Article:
If you thought David Dunn, Bruce Willis’ character from M. Night Shyamalan’s “Unbreakable,” was a melancholy superhero, he’s the life of the party compared to Dominick, a Parisian introvert whose power to turn invisible has made him profoundly unhappy in the French drama “Blind Spot.” The third feature from directing duo Patrick Mario Bernard and Pierre Trividic (“The Other One”) is an absorbing, minor-key take on a superhero saga that stealthily works in plenty of ideas about identity and loss. If the French film industry wants to get into the superhero game, this slow-moving but rewarding character study, which premiered earlier this year at Cannes’ ultra-indie ACID sidebar, could help create a promising niche when it opens in France this October. It’s a risky pickup for North America, but the potentially provocative choice of a black actor to play an invisible man could lead to free think-piece publicity and specialty box office dividends.
Jean-Christophe Folly toplines as Dominick, a quietly tormented music-store employee who’s had the ability since birth to turn invisible. Like any red-blooded heterosexual male teenager, he once used his power to ogle girls in the locker room. Now 38 years old, he finds that this central component of his identity, which he’s kept secret from nearly everyone except his immediate family, has him completely ambivalent and leading a life of deep sadness. At work he toils away in solitude, at home he lives in near darkness and on the street he’s always wearing headphones. Meanwhile, his girlfriend Viveka (Isabelle Carré), unaware of his power, maintains a good-natured resignation towards his disinterest in social gatherings.
From here, one can read the casting of a black man as Dominick as social statement or merely the colorblind hiring of a very good actor. Dominick’s skin warrants nary a mention except when callous partygoers remark that the white Viveka only dates black men out of “post-colonial guilt,” which is more a comment about her than Dominick. But, especially for American audiences, there’s no avoiding the memory of Ralph Ellison’s landmark 1952 novel “Invisible Man” and the parallel drawn here; that a part of Dominick as natural as his heart and his mind has rendered him an outcast and is something he cannot escape no matter how miserable it makes him.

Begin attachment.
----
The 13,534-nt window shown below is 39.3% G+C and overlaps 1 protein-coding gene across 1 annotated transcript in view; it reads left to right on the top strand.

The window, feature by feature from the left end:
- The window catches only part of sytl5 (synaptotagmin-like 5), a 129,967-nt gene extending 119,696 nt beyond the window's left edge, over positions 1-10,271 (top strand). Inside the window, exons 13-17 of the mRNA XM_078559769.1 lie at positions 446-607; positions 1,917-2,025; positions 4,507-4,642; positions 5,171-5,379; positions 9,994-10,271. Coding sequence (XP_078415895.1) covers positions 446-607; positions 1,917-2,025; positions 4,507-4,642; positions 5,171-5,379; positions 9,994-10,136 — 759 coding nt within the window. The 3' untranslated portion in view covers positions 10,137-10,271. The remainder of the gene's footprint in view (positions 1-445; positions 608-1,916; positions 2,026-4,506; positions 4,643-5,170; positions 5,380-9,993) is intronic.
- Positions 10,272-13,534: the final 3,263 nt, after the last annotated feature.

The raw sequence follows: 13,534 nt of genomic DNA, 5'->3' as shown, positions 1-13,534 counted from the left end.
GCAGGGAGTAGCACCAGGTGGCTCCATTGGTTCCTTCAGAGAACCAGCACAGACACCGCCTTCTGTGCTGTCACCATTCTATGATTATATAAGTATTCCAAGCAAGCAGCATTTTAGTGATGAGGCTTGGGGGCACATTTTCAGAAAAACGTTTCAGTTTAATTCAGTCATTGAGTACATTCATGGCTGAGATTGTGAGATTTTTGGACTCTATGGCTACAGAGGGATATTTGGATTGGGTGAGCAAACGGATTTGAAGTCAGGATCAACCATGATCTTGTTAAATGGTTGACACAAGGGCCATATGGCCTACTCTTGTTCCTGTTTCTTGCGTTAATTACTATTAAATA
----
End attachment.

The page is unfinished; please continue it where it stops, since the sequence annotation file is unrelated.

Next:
Dominick’s fortunes begin to turn with the unexpected and unwanted reappearance of Richard (Sami Ameziane), who can also become invisible. Richard surmises that up to 2% of the population share their burden. And as they age, it might become more difficult to summon their invisibility or they might not have enough power to become visible again, all developments conveyed in a flat and sober style without a hint of Marvel-scale theatrics.
Indeed, Bernard and Trividic make the process of turning invisible blandly quotidian if slightly disturbing: to disappear Dominick removes all his clothes (we’re a long way from Claude Rains and his bandaged head) and takes rapid, deep breaths as if hyperventilating. He’s then free to skulk around naked which, at one point, leads to Dominick getting locked out of his apartment, a moment of light humor the film could have used more of. Also tantalizing are brief snapshots of how other invisibles employ their supposed gift, including Richard who admits to using it to scare people and “help myself to some things.”
As Dominick’s power becomes harder to control, things heat up with Elham (Golshifteh Farahani), a beautiful, blind musician whom Dominick had previously spied on while invisible. The two strike up a relationship with the irony not lost that it takes a blind person to see Dominick for who he truly is.
The movie’s wisp of a plot unfolds at a funereal pace and the slow parceling out of minimal information can become frustrating. Plus, scenes depicting a spate of suicides on the Paris Metro never feel fully connected to the rest of the goings-on. Otherwise, “Blind Spot” gets under your skin, helped by an ominous, understated score by co-director Bernard and moody images from DP Jonathan Ricquebourg (“Shéhérazade”) shot in a constricting 1.33:1.
It all services the notion that Dominick doesn’t need his powers to disappear when he’s already made himself as invisible as possible to the outside world. To emerge, he must tackle the question of what qualities define a person and what to do if you don’t like the answer. Being able to turn invisible sounds cool to us but for Dominick to simply pull up a chair and play a cigar box guitar is a superpower all its own.